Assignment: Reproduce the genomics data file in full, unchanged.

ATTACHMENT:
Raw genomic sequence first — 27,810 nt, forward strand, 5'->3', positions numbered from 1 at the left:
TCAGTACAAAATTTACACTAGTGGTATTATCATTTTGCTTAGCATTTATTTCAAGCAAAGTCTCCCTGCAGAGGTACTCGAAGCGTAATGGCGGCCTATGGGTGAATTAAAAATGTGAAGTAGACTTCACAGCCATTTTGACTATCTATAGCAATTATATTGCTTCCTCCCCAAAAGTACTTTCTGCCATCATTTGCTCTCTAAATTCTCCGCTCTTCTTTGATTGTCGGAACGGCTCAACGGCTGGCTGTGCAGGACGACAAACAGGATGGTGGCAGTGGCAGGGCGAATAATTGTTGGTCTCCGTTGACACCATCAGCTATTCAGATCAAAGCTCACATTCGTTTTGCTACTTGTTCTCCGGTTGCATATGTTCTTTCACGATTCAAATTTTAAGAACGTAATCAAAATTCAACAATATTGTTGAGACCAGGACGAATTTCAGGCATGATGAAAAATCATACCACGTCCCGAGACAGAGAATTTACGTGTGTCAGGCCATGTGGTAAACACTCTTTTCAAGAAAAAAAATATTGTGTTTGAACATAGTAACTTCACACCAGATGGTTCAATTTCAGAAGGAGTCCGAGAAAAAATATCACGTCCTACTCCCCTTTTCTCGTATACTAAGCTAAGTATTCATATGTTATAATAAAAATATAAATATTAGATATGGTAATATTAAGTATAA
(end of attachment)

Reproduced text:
Raw genomic sequence first — 27,810 nt, forward strand, 5'->3', positions numbered from 1 at the left:
TCAGTACAAAATTTACACTAGTGGTATTATCATTTTGCTTAGCATTTATTTCAAGCAAAGTCTCCCTGCAGAGGTACTCGAAGCGTAATGGCGGCCTATGGGTGAATTAAAAATGTGAAGTAGACTTCACAGCCATTTTGACTATCTATAGCAATTATATTGCTTCCTCCCCAAAAGTACTTTCTGCCATCATTTGCTCTCTAAATTCTCCGCTCTTCTTTGATTGTCGGAACGGCTCAACGGCTGGCTGTGCAGGACGACAAACAGGATGGTGGCAGTGGCAGGGCGAATAATTGTTGGTCTCCGTTGACACCATCAGCTATTCAGATCAAAGCTCACATTCGTTTTGCTACTTGTTCTCCGGTTGCATATGTTCTTTCACGATTCAAATTTTAAGAACGTAATCAAAATTCAACAATATTGTTGAGACCAGGACGAATTTCAGGCATGATGAAAAATCATACCACGTCCCGAGACAGAGAATTTACGTGTGTCAGGCCATGTGGTAAACACTCTTTTCAAGAAAAAAAATATTGTGTTTGAACATAGTAACTTCACACCAGATGGTTCAATTTCAGAAGGAGTCCGAGAAAAAATATCACGTCCTACTCCCCTTTTCTCGTATACTAAGCTAAGTATTCATATGTTATAATAAAAATATAAATATTAGATATGGTAATATTAAGTATAA